Posted At: October 27, 2008 12:30 PM
by Molly McPherson
Fast food restaurants are an everyday convenience for today’s average American. They save time and provide an easy meal. Nevertheless, fast food restaurants have to worry constantly about their reputation and image. A challenge for these establishments is to find new, exciting ways to promote their business with food as a constant product. Fast food restaurants are using different public relations strategies to win consumer support, such as going green, getting involved with charity and even hosting costume parties.
Trade the grease for some green
Subway works to give a positive image by being in the business of health and responsibility. Subway’s “eat fresh” campaign invites Americans to trade the burger for a better-for-you sub sandwich. According to a recent press release, Subway is becoming involved in the green movement. The restaurant chain recently participated in the “Change a Light, Change the World” program, trading their old lights for energy-efficient fluorescent lights. Furthermore, Subway has changed its equipment by making its napkins from recycled materials. Subway has even moved its distribution centers closer to its stores to cut down on gas emissions.
“We have made a commitment as a brand to become more environmentally accountable,” said Bill Schettini, chief marketing officer for the chain. As the environment trend grows as a priority in society, Subway is joining the cause to provide you with fast food and an eco-friendly outlook.
Lending a hand gives a leg-up on the competition
McDonald’s has always had a leg-up on the competition when it comes to charity because of its relationship with the Ronald McDonald House. With disasters happening all over the U.S., McDonald’s is doing its part in helping alleviate some need by giving a meal to victims. Last year during California’s wild fires, McDonald’s gave a free Extra Value meal to any emergency worker involved in the crisis, according to a press release. In addition, the company provided many displaced families with Wi-Fi Internet access, making communication easier. Moreover, McDonald’s encouraged its staff, owners, operators and suppliers to work at local evacuation centers to help the crisis as much as they could. “We’re all members of this community and know personally the difficulties people are going through,” said San Diego McDonald’s Owner/Operator Philip Palumbo. Desperate times call for desperate measures, and McDonald’s is certainly looking to help with disaster relief.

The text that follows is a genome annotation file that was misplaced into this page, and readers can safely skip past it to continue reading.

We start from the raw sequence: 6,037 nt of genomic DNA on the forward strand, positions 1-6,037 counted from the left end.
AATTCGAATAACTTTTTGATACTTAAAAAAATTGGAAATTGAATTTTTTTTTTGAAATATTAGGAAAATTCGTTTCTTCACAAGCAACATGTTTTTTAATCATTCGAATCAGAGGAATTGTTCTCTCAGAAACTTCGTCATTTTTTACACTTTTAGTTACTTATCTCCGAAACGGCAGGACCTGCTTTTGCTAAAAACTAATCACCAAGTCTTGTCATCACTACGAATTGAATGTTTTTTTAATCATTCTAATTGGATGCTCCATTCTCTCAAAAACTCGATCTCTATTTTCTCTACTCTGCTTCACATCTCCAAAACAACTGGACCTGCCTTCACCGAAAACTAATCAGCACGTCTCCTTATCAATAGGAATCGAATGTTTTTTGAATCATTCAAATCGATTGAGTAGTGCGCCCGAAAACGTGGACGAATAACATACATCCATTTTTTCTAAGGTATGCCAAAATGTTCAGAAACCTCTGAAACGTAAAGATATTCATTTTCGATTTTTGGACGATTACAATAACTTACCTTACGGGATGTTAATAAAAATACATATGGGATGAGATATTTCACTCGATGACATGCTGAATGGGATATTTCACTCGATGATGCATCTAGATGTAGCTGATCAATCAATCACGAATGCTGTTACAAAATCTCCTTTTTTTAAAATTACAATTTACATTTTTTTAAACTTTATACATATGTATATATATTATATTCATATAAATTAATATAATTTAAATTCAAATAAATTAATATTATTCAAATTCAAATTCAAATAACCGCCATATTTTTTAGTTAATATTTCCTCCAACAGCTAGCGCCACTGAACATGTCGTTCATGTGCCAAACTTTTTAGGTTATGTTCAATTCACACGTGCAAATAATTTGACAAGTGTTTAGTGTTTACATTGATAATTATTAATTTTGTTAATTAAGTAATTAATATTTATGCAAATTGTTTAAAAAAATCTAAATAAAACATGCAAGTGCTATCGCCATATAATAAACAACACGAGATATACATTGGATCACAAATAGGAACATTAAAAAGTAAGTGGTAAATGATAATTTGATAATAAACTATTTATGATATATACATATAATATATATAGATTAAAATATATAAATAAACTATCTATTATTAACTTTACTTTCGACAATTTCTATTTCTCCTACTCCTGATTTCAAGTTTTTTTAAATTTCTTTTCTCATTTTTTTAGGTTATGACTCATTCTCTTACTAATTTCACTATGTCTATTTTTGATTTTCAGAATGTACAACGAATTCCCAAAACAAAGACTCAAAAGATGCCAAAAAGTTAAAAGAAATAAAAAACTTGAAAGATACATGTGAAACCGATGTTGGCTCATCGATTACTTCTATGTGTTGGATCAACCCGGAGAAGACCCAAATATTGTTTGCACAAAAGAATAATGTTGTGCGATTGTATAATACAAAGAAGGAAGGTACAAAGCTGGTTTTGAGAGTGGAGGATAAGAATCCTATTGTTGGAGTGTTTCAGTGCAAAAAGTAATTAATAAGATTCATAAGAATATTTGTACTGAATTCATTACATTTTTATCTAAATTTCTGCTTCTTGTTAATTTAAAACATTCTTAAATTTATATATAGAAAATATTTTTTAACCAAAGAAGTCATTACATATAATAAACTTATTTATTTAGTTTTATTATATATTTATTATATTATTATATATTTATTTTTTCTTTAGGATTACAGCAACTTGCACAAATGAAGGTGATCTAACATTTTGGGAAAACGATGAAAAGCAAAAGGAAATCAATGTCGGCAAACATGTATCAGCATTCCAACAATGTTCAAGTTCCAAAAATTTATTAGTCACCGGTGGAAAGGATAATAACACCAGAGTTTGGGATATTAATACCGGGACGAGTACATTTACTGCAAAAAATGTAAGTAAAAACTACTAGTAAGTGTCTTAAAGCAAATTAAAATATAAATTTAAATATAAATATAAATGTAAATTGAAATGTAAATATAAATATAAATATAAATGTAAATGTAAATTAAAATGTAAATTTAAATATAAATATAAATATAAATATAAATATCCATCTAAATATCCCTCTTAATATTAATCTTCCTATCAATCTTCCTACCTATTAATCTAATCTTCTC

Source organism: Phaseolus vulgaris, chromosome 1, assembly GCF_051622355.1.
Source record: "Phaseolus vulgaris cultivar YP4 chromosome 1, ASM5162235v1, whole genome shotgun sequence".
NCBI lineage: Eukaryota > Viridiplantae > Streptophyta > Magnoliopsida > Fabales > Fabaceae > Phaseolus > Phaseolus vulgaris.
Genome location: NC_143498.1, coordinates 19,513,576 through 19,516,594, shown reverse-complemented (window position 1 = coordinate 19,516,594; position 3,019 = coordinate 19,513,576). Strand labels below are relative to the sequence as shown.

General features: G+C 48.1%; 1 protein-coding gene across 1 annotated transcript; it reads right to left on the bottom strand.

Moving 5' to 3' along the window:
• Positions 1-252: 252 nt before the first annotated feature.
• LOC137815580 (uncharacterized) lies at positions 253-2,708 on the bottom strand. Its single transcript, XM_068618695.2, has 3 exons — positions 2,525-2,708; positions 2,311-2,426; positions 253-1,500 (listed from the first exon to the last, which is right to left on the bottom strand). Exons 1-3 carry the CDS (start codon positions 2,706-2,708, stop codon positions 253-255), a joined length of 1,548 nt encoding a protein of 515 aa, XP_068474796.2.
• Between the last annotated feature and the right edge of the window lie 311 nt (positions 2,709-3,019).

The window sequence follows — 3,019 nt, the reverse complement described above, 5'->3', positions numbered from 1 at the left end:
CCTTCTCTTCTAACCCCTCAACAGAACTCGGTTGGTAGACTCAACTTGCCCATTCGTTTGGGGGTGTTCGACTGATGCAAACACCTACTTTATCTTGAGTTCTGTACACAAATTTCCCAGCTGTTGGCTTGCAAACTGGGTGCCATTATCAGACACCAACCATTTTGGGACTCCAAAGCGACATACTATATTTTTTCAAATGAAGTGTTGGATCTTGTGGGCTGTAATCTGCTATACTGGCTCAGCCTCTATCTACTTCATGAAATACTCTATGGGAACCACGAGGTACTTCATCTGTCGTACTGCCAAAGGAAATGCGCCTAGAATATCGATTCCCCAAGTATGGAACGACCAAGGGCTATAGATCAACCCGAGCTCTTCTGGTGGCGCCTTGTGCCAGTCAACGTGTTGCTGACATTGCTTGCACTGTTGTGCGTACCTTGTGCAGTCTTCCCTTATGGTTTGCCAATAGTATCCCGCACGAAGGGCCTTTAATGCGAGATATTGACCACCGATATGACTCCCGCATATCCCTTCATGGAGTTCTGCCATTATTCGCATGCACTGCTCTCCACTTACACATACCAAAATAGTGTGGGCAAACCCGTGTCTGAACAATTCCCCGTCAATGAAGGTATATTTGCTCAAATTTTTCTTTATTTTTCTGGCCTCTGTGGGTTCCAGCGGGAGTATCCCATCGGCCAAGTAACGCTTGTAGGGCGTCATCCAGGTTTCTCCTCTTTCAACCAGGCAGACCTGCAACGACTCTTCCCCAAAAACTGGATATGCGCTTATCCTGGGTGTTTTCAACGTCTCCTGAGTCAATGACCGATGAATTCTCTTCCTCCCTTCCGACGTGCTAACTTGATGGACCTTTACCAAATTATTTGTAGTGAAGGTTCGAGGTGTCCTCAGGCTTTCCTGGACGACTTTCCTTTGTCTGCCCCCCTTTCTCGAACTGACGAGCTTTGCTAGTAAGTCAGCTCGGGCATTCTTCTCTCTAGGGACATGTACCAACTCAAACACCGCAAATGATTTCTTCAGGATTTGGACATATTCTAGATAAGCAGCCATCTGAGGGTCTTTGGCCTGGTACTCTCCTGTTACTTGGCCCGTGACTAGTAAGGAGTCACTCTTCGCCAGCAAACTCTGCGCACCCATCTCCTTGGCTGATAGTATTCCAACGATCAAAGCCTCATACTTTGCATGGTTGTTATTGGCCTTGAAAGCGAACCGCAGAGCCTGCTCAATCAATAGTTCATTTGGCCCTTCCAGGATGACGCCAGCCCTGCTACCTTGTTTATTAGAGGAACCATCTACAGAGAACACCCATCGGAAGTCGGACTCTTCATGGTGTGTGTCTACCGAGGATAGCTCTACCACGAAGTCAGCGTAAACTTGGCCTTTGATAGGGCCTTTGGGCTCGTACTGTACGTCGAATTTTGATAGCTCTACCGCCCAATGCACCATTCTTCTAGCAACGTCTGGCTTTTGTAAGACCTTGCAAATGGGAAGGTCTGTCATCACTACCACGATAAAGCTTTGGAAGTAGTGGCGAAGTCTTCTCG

Pigskins and cow costumes
Chick-fil-A has long been the college football champion because it sponsors the Chick-fil-A Bowl, but this year Chick-fil-A decided to kick it up a notch for kickoff by giving free Chick-n-Strips to anyone showing their football pride on Sept. 1, 2008, according to a recent press release. Not only does Chick-fil-A encourage dressing up to support football teams, it also holds a costume party in the summer for Cow Appreciation Day. This past July, Chick-fil-A had its fourth Cow Appreciation Day when its loyal customers who dress up in a cow costume are given a free meal, according to a recent press release. This event inspired all age groups to dress up and show their support for cows. “While the event is a natural tie with our cow-themed marketing campaign, Cow Appreciation Day is intended to be a fun day to reward some of our most loyal customers with free food,” said Steve Robinson, Chick-fil-A’s senior vice president of marketing. Between the costumes and the college football parties, Chick-fil-A identifies with its customers by offering a fun-loving, celebratory image.
Fast food restaurants market a steady product by creating new, innovative strategies that revolve less around the food and more around the trends of society. Whether that is taking a social issue and expanding it to a public relations strategy, giving to charities and current disaster relief efforts or creating celebrations and rewarding loyalty, fast food restaurants constantly manage their image and reputation as they seek to gain consumer support.